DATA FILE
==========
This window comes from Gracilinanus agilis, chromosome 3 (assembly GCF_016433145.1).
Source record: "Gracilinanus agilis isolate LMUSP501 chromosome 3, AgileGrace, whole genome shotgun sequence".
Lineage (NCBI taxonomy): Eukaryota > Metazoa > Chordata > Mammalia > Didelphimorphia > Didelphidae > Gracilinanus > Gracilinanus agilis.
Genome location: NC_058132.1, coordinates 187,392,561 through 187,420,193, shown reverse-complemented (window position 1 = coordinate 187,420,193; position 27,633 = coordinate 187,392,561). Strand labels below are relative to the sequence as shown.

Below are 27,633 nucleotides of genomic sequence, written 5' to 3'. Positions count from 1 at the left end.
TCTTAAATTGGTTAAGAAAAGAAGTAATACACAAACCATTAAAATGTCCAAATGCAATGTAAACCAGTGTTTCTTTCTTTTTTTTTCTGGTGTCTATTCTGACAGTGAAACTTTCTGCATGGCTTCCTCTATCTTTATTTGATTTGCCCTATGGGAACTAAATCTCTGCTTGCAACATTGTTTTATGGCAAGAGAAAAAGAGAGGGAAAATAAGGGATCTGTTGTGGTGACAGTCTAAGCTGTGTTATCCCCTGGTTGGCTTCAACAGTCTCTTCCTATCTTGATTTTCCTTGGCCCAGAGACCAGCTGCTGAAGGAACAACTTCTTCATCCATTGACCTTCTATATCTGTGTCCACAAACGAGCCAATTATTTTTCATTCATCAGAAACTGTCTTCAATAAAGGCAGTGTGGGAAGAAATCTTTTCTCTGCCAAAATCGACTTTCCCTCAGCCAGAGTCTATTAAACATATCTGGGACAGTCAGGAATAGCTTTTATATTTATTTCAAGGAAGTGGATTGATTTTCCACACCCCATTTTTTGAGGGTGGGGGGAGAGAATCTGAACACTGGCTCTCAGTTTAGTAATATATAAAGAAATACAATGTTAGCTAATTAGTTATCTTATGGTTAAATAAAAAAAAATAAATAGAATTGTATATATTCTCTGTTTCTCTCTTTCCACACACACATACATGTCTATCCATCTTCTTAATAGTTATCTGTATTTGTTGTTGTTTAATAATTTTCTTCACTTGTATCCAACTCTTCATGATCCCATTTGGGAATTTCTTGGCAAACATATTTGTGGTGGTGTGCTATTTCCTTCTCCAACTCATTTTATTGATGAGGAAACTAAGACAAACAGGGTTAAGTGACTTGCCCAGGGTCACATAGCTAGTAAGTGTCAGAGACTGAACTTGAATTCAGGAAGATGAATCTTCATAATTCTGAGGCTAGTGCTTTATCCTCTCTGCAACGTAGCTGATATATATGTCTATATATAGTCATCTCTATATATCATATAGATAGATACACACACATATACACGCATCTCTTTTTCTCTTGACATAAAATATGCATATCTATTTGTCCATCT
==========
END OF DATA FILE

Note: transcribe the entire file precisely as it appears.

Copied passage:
This window comes from Gracilinanus agilis, chromosome 3 (assembly GCF_016433145.1).
Source record: "Gracilinanus agilis isolate LMUSP501 chromosome 3, AgileGrace, whole genome shotgun sequence".
Lineage (NCBI taxonomy): Eukaryota > Metazoa > Chordata > Mammalia > Didelphimorphia > Didelphidae > Gracilinanus > Gracilinanus agilis.
Genome location: NC_058132.1, coordinates 187,392,561 through 187,420,193, shown reverse-complemented (window position 1 = coordinate 187,420,193; position 27,633 = coordinate 187,392,561). Strand labels below are relative to the sequence as shown.

Below are 27,633 nucleotides of genomic sequence, written 5' to 3'. Positions count from 1 at the left end.
TCTTAAATTGGTTAAGAAAAGAAGTAATACACAAACCATTAAAATGTCCAAATGCAATGTAAACCAGTGTTTCTTTCTTTTTTTTTCTGGTGTCTATTCTGACAGTGAAACTTTCTGCATGGCTTCCTCTATCTTTATTTGATTTGCCCTATGGGAACTAAATCTCTGCTTGCAACATTGTTTTATGGCAAGAGAAAAAGAGAGGGAAAATAAGGGATCTGTTGTGGTGACAGTCTAAGCTGTGTTATCCCCTGGTTGGCTTCAACAGTCTCTTCCTATCTTGATTTTCCTTGGCCCAGAGACCAGCTGCTGAAGGAACAACTTCTTCATCCATTGACCTTCTATATCTGTGTCCACAAACGAGCCAATTATTTTTCATTCATCAGAAACTGTCTTCAATAAAGGCAGTGTGGGAAGAAATCTTTTCTCTGCCAAAATCGACTTTCCCTCAGCCAGAGTCTATTAAACATATCTGGGACAGTCAGGAATAGCTTTTATATTTATTTCAAGGAAGTGGATTGATTTTCCACACCCCATTTTTTGAGGGTGGGGGGAGAGAATCTGAACACTGGCTCTCAGTTTAGTAATATATAAAGAAATACAATGTTAGCTAATTAGTTATCTTATGGTTAAATAAAAAAAAATAAATAGAATTGTATATATTCTCTGTTTCTCTCTTTCCACACACACATACATGTCTATCCATCTTCTTAATAGTTATCTGTATTTGTTGTTGTTTAATAATTTTCTTCACTTGTATCCAACTCTTCATGATCCCATTTGGGAATTTCTTGGCAAACATATTTGTGGTGGTGTGCTATTTCCTTCTCCAACTCATTTTATTGATGAGGAAACTAAGACAAACAGGGTTAAGTGACTTGCCCAGGGTCACATAGCTAGTAAGTGTCAGAGACTGAACTTGAATTCAGGAAGATGAATCTTCATAATTCTGAGGCTAGTGCTTTATCCTCTCTGCAACGTAGCTGATATATATGTCTATATATAGTCATCTCTATATATCATATAGATAGATACACACACATATACACGCATCTCTTTTTCTCTTGACATAAAATATGCATATCTATTTGTCCATCT